A question I have asked many individuals in one-to-one discussions and groups of people I have been working with has been: Are you living your life or is your life living you? This is not just playing with words; it is a very, very important question. It has major implications.
I have been involved in some very interesting and enlightening discussions as a result of asking that question. It has helped so many people realise that their approach to their life in so many ways is a passive one. Things happen to them; they accept them, learn to live with them; and then more things happen.
The irony of this is that we are constantly making choices, whether deliberate decisions or choices we make without even realising that we are doing so. And yet, despite all those opportunities to make changes, to move in a direction we would be happier with, so many of our choices result in maintaining the status quo, the passive life.
Many self-proclaimed gurus have made a great deal of money (or tried to) by offering magical solutions that can make you more successful, happier and better off in so many ways. A recurring theme in these is the process of ‘getting hold’ of your life, recognizing what is holding you back and then moving forward. Of course, by their very nature, these things tend to oversimplify complex issues, but their basic premise is fairly sound. But, we don’t need a magic solution; we just need to look carefully at what the comfortable routines we rely on are and, for each one, decide whether they are helping or hindering. That will then give us the basis of a plan for moving forward (preferably with the support of at least one person we fully trust). This is not necessarily simple or easy, but nor does it involve any magic spells or potions, literally or metaphorically.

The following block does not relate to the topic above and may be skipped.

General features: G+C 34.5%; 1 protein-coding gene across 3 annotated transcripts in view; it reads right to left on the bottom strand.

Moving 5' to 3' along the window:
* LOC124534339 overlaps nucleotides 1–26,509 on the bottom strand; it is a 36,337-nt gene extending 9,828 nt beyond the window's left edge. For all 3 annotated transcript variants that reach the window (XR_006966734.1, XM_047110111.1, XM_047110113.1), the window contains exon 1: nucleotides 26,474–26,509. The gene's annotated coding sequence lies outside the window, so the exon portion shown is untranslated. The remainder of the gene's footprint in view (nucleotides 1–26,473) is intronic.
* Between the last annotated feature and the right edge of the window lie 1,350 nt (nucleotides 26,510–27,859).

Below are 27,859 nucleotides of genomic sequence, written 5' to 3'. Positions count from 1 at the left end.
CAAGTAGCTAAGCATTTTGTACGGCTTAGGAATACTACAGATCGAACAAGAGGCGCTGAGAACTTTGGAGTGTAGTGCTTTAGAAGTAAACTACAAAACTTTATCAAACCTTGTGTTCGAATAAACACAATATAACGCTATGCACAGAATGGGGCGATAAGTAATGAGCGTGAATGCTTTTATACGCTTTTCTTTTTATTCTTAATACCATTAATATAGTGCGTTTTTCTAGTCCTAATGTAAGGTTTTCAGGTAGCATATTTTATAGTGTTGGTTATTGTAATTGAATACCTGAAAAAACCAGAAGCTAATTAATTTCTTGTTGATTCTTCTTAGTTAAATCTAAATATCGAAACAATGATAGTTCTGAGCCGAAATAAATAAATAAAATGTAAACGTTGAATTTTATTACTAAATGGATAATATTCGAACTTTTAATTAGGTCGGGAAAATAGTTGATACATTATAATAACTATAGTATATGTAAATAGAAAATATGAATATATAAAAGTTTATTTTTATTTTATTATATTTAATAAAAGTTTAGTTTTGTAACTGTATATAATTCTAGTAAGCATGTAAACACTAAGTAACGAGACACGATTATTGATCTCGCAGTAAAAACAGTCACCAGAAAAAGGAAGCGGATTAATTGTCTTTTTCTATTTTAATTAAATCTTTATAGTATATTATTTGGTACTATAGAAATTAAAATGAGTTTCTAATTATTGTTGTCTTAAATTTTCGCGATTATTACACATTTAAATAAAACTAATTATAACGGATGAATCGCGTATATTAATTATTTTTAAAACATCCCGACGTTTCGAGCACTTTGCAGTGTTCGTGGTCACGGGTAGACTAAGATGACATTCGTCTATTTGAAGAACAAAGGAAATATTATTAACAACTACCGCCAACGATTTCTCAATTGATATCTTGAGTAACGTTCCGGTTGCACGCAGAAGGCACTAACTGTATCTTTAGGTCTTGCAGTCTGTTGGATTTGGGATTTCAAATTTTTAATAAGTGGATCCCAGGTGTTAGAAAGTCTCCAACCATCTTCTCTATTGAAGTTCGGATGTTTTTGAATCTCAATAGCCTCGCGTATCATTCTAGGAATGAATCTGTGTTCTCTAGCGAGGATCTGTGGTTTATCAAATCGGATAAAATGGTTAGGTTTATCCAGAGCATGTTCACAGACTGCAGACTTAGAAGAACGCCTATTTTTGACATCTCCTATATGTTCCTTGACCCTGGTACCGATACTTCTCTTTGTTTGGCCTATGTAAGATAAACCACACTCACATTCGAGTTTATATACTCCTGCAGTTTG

We are habit-forming creatures and, for the most part, that is no bad thing. Habits unclutter life to a certain extent and give us a sense of familiarity, rhythm and security. They also save us a lot of time and effort. However, they also have their downside. They can block off interesting avenues of exploration; they can numb us so much that we miss important subtleties and miss out on important opportunities. They can stifle us.
Habits are inherently conservative, which is what can make them useful (they give us stability), but it is also what can make them problematic. We can so easily become controlled by our habits; we can become their puppets, rather than being the puppet masters.
Much of the time we are not even aware that we are relying on a habit; we slot so easily and comfortably into them. In a very real sense, our habits are part of who we are – our characteristic behaviours, our attitudes and what we feel comfortable (or ‘at home’) with. The French sociologist, Pierre Bourdieu, used the term, ‘habitus’ to refer to our own private world, our own sort of personal culture. Its links with both habit and habitat are not coincidental – it is where we live, figuratively speaking and the routines that keep us there.
Our habitus is a source of comfort and security for the most part, but it can also become a prison if we allow ourselves to get too locked into it, no longer open to new experiences, opportunities and risks.
So, that brings us back to this key question: Are you living your life or is your life living you? To what extent you are successful in life (however you define success) is likely to depend in no small measure on how you answer it.